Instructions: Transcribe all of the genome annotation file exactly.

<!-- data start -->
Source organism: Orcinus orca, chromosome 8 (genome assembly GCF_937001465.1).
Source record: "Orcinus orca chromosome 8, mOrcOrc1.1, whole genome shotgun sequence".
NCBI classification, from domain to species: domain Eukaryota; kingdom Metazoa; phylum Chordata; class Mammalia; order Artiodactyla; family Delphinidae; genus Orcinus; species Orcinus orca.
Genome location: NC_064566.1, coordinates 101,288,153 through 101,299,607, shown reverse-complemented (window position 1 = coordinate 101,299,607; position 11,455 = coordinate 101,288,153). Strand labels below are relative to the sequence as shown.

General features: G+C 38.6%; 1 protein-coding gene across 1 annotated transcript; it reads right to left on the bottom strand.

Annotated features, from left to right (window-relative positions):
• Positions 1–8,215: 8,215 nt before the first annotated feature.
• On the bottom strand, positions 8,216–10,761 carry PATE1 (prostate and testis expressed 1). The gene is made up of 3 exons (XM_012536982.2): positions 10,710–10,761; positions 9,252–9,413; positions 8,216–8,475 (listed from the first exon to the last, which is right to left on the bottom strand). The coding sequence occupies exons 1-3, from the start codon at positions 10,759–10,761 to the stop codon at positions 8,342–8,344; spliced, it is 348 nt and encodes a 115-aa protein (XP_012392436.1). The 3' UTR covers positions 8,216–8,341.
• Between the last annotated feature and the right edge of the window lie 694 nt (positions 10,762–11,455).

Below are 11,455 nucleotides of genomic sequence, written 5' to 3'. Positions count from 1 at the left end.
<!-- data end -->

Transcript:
Source organism: Orcinus orca, chromosome 8 (genome assembly GCF_937001465.1).
Source record: "Orcinus orca chromosome 8, mOrcOrc1.1, whole genome shotgun sequence".
NCBI classification, from domain to species: domain Eukaryota; kingdom Metazoa; phylum Chordata; class Mammalia; order Artiodactyla; family Delphinidae; genus Orcinus; species Orcinus orca.
Genome location: NC_064566.1, coordinates 101,288,153 through 101,299,607, shown reverse-complemented (window position 1 = coordinate 101,299,607; position 11,455 = coordinate 101,288,153). Strand labels below are relative to the sequence as shown.

General features: G+C 38.6%; 1 protein-coding gene across 1 annotated transcript; it reads right to left on the bottom strand.

Annotated features, from left to right (window-relative positions):
• Positions 1–8,215: 8,215 nt before the first annotated feature.
• On the bottom strand, positions 8,216–10,761 carry PATE1 (prostate and testis expressed 1). The gene is made up of 3 exons (XM_012536982.2): positions 10,710–10,761; positions 9,252–9,413; positions 8,216–8,475 (listed from the first exon to the last, which is right to left on the bottom strand). The coding sequence occupies exons 1-3, from the start codon at positions 10,759–10,761 to the stop codon at positions 8,342–8,344; spliced, it is 348 nt and encodes a 115-aa protein (XP_012392436.1). The 3' UTR covers positions 8,216–8,341.
• Between the last annotated feature and the right edge of the window lie 694 nt (positions 10,762–11,455).

Below are 11,455 nucleotides of genomic sequence, written 5' to 3'. Positions count from 1 at the left end.